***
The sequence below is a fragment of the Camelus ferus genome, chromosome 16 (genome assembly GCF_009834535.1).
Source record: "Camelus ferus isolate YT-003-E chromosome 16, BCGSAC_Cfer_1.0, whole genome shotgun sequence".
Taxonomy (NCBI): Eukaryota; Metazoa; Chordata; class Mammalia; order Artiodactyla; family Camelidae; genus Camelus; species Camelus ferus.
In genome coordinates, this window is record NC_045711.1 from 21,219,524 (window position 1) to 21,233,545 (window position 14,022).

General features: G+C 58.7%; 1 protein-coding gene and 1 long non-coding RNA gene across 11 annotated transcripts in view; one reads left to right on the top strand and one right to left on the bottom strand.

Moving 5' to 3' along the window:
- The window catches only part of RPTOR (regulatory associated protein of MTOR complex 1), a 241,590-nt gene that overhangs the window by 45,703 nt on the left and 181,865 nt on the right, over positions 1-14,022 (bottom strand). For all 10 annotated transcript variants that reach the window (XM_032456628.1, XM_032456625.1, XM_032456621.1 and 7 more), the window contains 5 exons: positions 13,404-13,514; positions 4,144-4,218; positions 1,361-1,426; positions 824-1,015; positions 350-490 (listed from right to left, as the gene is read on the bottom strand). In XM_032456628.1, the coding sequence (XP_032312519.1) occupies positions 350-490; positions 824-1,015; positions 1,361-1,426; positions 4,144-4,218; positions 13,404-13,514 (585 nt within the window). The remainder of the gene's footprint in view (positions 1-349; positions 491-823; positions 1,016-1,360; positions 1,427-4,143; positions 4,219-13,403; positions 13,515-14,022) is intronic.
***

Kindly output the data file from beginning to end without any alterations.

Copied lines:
The sequence below is a fragment of the Camelus ferus genome, chromosome 16 (genome assembly GCF_009834535.1).
Source record: "Camelus ferus isolate YT-003-E chromosome 16, BCGSAC_Cfer_1.0, whole genome shotgun sequence".
Taxonomy (NCBI): Eukaryota; Metazoa; Chordata; class Mammalia; order Artiodactyla; family Camelidae; genus Camelus; species Camelus ferus.
In genome coordinates, this window is record NC_045711.1 from 21,219,524 (window position 1) to 21,233,545 (window position 14,022).

General features: G+C 58.7%; 1 protein-coding gene and 1 long non-coding RNA gene across 11 annotated transcripts in view; one reads left to right on the top strand and one right to left on the bottom strand.

Moving 5' to 3' along the window:
- The window catches only part of RPTOR (regulatory associated protein of MTOR complex 1), a 241,590-nt gene that overhangs the window by 45,703 nt on the left and 181,865 nt on the right, over positions 1-14,022 (bottom strand). For all 10 annotated transcript variants that reach the window (XM_032456628.1, XM_032456625.1, XM_032456621.1 and 7 more), the window contains 5 exons: positions 13,404-13,514; positions 4,144-4,218; positions 1,361-1,426; positions 824-1,015; positions 350-490 (listed from right to left, as the gene is read on the bottom strand). In XM_032456628.1, the coding sequence (XP_032312519.1) occupies positions 350-490; positions 824-1,015; positions 1,361-1,426; positions 4,144-4,218; positions 13,404-13,514 (585 nt within the window). The remainder of the gene's footprint in view (positions 1-349; positions 491-823; positions 1,016-1,360; positions 1,427-4,143; positions 4,219-13,403; positions 13,515-14,022) is intronic.